Wednesday, September 1, 2010

Nature Consultant and Funny Coincidence

We have this large bush growing in our backyard that is reaching gargantuan proportions. I've never really quite seen anything like it, and because it is isolated and has a rather planned look to it, I assumed it was planted by the previous owners and has a decorative purpose.

Not so, say my wife and kids. It's a weed, they say, and needs to be taken care of. I was more reluctant to embrace this view, so knowing that we have a resident nature guru in our community (the depth of her knowledge is amazing), I had A cut off a branch, with the berries, and bring it to the market for MH to look at.

Sure enough, she knew right off the bat what it was: pokeweed, or poke berries. The produce these beautiful purplish black berries in the Fall. MH even went into the library and checked out a book on the subject for us. How's that for service?

According to the book, the plant is considered a weed in this country, but in England, it is coveted in gardens. So the question is, what should we do with it?

I've always found it rather interesting, but it is getting enormous.

Also, in a funny coincidence, AA came to the market with a branch of a plant she couldn't identify that she'd found on the trail. Sure enough, it was pokeweed, as well. MH sent her over to our booth to share in the wonders of the coincidence.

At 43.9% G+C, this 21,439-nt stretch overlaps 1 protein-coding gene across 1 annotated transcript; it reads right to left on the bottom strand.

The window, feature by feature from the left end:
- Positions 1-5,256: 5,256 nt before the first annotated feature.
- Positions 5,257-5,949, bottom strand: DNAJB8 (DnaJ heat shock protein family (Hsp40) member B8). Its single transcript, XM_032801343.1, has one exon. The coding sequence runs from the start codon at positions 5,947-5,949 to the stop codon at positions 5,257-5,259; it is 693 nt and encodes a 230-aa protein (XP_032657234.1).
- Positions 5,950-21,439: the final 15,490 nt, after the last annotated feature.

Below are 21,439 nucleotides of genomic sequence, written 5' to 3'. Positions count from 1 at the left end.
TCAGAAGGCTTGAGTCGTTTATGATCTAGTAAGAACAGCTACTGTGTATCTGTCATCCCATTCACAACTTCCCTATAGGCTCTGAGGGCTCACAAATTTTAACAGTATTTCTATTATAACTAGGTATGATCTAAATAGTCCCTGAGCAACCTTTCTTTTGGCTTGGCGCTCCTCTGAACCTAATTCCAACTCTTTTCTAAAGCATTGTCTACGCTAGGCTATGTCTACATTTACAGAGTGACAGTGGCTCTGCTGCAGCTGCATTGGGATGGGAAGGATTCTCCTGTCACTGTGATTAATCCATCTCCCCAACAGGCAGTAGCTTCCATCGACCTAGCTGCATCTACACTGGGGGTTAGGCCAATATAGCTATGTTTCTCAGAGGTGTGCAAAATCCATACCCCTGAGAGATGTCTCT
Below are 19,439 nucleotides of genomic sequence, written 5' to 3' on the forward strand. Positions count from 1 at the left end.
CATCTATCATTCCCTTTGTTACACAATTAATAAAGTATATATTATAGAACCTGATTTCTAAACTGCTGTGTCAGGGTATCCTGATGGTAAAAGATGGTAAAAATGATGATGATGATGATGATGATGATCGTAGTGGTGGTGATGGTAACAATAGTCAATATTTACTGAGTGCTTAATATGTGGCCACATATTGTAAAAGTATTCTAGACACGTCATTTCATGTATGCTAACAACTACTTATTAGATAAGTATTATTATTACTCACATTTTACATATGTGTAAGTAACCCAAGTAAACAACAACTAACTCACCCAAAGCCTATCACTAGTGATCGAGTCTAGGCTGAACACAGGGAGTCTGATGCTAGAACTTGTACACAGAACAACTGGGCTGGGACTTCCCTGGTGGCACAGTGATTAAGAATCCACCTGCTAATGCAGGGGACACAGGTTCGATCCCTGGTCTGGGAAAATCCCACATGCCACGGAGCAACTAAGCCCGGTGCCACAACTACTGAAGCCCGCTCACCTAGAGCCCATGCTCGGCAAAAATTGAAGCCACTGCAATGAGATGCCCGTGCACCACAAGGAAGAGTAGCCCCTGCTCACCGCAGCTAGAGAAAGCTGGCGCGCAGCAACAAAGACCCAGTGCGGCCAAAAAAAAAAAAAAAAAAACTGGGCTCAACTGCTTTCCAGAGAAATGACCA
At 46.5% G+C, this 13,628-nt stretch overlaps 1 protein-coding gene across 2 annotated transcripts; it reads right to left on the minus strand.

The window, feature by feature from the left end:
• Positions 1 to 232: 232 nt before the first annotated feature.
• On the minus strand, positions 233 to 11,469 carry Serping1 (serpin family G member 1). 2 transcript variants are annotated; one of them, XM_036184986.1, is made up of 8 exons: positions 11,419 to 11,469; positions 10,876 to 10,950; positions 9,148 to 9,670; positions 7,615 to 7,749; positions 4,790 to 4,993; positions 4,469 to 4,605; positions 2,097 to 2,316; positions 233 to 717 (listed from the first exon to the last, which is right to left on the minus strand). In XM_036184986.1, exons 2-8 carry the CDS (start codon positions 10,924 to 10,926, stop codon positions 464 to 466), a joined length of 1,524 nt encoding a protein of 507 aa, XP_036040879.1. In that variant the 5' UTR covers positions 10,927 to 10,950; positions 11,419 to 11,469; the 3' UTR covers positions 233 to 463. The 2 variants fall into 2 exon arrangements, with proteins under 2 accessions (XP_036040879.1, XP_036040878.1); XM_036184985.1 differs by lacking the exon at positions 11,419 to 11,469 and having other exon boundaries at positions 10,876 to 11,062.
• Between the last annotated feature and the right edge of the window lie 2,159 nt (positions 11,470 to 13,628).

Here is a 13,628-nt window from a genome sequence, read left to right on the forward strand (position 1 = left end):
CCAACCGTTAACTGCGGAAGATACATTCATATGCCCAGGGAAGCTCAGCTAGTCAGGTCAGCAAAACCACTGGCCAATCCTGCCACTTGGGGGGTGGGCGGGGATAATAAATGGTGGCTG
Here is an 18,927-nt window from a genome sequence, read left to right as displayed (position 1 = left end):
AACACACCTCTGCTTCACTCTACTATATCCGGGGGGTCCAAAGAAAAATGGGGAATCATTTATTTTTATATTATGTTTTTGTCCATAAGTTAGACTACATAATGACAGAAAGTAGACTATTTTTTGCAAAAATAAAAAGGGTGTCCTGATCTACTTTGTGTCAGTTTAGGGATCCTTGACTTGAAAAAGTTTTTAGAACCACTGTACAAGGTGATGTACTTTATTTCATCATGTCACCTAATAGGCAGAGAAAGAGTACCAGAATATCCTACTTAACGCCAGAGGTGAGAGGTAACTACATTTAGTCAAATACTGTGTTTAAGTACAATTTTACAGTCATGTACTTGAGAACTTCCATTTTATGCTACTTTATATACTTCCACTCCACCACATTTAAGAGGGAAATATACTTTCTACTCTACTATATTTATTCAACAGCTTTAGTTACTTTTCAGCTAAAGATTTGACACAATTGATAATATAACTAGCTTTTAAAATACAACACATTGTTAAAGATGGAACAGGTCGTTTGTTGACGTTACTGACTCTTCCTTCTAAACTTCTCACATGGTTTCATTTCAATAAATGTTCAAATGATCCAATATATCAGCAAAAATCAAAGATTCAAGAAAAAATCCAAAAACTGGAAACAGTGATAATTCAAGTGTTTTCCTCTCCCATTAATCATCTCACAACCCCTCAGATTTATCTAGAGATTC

Until the next time, thanks for reading, and thanks to PALMER W. COOK for the pic.


MMP said...


It's not so much what you are going to do with it as it is what it is going to do with you!

I noticed Pokeweed over here after we had some logging done and it came up in the slash areas. Everywhere. I never really noticed it before, now I see it all over.

When I was internet IDing it, I came across numerous references to pokeweed salad. You pick it young, boil it ten times in different batches of water, discarding the water, by the way, and then eat it. You have to pick it young because it becomes toxic. That's what all the boiling is about, getting rid of the toxins. I stopped thinking of it as food at this point.

I generally cut it down if I have an impliment handy as I think of it as an invasive and a hazard to goats. They seem to throw care to the wind and eat it in spite of the deadly nature of PokeWeed!

phredude said...

Hey MMP,

Goats are funny that way. My friend was raising them and they ate something toxic and he had to take care of them accordingly. He was shaken by the whole experience. Otherwise, it looks like I'll be doing some trimming. Thanks for stopping by and sharing your thoughts.